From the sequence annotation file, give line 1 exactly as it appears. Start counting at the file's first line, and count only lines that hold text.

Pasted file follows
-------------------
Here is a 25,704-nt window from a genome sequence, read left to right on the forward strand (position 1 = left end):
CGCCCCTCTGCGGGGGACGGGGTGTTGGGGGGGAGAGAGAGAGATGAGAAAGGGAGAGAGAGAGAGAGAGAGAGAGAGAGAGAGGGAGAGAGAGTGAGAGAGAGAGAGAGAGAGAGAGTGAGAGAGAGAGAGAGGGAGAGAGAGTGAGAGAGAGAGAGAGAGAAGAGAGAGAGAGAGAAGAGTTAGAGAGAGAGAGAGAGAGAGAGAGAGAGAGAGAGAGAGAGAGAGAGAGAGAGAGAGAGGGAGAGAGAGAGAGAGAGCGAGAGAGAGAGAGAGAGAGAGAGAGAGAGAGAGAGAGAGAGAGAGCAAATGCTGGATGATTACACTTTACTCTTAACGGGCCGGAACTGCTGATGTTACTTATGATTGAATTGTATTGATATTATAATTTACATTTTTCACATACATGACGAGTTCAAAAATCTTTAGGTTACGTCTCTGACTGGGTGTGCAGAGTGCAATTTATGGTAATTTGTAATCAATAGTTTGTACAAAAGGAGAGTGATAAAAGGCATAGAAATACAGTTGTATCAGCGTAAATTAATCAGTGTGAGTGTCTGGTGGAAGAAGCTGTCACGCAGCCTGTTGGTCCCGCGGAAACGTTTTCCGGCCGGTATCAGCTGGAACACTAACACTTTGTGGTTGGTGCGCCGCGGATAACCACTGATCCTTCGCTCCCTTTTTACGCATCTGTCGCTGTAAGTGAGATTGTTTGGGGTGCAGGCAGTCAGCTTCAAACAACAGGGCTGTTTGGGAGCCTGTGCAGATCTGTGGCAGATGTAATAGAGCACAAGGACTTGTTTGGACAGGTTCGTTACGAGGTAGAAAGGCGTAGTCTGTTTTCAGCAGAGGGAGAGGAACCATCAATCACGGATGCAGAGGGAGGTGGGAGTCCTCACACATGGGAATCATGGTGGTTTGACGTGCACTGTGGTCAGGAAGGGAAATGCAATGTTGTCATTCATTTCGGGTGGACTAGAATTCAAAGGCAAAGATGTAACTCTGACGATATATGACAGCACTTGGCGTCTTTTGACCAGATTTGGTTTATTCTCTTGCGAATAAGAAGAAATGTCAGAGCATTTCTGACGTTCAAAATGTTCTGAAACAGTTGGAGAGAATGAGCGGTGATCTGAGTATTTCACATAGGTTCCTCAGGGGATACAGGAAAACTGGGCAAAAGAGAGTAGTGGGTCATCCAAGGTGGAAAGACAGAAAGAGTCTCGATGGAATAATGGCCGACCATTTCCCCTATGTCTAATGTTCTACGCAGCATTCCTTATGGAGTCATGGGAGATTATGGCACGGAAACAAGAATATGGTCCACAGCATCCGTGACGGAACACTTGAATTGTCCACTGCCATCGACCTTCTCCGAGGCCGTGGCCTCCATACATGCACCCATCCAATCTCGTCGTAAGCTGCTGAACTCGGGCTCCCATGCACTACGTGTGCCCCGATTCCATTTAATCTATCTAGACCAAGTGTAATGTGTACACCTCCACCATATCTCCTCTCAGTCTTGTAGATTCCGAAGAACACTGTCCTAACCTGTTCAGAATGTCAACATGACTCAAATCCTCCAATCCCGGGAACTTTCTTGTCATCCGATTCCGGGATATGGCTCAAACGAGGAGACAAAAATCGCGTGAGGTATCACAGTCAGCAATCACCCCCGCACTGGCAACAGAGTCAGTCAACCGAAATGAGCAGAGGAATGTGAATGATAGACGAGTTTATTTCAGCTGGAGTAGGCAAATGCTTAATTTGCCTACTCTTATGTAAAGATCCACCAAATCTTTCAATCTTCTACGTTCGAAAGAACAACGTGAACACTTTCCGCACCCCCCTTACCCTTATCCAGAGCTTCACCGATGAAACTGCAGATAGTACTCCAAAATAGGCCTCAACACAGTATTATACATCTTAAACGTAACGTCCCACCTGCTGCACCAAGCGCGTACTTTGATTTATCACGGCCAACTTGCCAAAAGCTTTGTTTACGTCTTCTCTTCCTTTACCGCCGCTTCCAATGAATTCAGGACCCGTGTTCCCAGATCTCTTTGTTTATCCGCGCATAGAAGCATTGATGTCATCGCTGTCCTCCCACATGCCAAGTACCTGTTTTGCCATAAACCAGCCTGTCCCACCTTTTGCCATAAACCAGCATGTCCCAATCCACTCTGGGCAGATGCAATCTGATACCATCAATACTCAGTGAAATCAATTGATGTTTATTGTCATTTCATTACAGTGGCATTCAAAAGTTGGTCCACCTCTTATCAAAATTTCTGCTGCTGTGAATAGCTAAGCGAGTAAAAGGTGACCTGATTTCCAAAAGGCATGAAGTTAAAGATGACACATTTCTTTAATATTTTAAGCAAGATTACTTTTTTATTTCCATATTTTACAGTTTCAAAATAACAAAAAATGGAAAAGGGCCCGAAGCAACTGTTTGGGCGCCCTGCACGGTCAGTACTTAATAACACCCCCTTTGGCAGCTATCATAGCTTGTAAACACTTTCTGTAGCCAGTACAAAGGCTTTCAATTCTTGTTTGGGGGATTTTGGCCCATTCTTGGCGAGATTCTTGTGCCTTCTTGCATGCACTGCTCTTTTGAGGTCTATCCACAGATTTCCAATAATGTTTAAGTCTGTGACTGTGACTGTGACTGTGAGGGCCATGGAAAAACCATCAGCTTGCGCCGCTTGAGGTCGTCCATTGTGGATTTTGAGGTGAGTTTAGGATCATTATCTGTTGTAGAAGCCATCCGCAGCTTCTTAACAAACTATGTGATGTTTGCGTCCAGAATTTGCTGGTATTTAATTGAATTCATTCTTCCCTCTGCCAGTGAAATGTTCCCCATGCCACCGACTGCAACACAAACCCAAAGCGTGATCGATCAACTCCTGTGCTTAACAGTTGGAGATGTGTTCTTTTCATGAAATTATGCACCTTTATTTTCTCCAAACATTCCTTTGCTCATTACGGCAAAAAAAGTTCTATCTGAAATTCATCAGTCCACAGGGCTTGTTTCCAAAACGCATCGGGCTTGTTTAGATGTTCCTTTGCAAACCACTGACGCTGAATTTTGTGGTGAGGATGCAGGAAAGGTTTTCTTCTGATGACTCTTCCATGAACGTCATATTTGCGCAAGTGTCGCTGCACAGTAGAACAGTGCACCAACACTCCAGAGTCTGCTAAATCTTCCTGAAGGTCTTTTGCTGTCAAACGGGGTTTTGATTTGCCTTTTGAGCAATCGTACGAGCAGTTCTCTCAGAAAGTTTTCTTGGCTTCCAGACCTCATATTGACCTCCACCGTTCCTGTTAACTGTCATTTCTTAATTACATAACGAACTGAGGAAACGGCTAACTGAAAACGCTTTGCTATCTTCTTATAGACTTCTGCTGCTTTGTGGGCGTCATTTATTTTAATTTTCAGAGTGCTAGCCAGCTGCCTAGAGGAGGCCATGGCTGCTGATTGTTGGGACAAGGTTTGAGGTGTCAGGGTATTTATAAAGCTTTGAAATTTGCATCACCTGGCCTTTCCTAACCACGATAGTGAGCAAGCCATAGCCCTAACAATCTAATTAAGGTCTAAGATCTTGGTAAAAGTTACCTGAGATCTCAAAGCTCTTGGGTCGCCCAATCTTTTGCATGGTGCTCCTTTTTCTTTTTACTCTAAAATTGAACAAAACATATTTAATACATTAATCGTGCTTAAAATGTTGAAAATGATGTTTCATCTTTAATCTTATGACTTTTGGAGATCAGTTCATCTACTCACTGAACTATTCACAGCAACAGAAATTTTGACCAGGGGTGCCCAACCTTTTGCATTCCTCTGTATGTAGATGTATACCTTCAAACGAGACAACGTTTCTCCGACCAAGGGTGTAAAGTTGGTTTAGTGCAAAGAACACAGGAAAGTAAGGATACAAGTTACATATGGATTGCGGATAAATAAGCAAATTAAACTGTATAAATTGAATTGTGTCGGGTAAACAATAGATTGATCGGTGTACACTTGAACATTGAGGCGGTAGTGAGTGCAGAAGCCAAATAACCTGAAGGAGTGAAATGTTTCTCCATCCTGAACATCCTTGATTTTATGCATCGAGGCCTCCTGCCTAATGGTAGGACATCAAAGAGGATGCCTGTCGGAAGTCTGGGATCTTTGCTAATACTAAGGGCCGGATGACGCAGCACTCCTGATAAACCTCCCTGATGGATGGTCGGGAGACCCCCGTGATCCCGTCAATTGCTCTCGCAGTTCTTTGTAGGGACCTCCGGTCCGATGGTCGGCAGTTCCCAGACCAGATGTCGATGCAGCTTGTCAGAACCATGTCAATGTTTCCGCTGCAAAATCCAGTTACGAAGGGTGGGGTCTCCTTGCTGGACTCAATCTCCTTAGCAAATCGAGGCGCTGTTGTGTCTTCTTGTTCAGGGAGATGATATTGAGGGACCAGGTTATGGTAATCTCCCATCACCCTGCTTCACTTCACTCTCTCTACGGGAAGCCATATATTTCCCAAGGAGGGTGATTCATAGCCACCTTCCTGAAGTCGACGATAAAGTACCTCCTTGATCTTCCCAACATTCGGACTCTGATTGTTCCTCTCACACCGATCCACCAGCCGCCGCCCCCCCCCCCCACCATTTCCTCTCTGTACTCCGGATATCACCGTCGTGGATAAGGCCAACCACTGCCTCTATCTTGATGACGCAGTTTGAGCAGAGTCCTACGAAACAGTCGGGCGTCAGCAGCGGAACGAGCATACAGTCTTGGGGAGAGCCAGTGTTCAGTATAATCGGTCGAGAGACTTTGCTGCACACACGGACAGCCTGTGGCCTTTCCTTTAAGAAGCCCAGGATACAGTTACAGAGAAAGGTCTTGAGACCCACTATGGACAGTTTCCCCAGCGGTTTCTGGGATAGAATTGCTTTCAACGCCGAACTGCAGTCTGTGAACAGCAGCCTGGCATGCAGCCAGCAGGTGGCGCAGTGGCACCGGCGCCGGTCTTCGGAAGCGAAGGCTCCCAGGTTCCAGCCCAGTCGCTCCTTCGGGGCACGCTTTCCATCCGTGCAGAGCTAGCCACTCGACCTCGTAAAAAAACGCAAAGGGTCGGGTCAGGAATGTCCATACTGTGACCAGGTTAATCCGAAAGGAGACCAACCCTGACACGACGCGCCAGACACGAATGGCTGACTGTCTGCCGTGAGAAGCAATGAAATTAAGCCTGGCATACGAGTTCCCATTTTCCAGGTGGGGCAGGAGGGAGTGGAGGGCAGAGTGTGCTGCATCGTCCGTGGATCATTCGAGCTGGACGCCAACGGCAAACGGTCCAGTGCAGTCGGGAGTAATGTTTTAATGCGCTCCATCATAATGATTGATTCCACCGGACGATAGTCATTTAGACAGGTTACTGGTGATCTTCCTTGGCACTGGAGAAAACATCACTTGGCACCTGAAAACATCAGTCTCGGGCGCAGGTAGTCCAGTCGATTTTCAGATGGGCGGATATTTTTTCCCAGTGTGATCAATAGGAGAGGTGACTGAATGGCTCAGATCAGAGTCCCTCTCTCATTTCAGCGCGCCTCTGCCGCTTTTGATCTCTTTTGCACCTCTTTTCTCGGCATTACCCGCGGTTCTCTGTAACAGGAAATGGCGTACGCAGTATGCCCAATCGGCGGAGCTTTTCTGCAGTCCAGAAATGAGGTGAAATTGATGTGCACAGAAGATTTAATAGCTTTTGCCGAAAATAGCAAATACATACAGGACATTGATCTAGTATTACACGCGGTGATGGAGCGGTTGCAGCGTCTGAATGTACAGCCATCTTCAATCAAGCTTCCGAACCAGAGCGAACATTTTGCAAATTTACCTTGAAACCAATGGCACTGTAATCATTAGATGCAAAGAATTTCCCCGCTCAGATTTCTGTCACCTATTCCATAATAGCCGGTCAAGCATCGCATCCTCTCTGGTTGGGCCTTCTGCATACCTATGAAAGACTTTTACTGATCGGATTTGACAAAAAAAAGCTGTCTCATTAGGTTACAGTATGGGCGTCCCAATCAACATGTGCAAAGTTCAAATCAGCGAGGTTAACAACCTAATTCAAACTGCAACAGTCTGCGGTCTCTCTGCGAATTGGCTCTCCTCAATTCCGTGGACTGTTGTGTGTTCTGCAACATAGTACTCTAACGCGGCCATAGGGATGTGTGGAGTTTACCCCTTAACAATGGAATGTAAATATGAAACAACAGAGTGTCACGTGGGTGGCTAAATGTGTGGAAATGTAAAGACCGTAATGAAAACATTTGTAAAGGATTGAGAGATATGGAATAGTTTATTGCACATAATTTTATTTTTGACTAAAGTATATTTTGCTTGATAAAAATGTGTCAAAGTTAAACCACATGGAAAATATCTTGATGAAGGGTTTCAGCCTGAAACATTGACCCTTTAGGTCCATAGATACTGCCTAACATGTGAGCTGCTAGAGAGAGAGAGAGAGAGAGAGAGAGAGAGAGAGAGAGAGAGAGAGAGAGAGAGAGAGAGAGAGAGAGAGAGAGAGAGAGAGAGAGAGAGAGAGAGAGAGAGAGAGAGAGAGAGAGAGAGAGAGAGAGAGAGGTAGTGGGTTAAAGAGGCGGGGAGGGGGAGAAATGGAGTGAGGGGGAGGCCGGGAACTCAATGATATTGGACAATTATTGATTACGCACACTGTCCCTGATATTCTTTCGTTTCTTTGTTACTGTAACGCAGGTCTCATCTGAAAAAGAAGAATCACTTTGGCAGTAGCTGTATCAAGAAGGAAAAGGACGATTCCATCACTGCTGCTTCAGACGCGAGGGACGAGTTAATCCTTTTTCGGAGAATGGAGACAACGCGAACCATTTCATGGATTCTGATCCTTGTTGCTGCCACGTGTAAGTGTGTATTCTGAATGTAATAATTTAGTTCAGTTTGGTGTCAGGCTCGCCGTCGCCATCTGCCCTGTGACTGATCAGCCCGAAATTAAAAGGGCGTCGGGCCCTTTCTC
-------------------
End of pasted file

Here is a 25,704-nt window from a genome sequence, read left to right on the forward strand (position 1 = left end):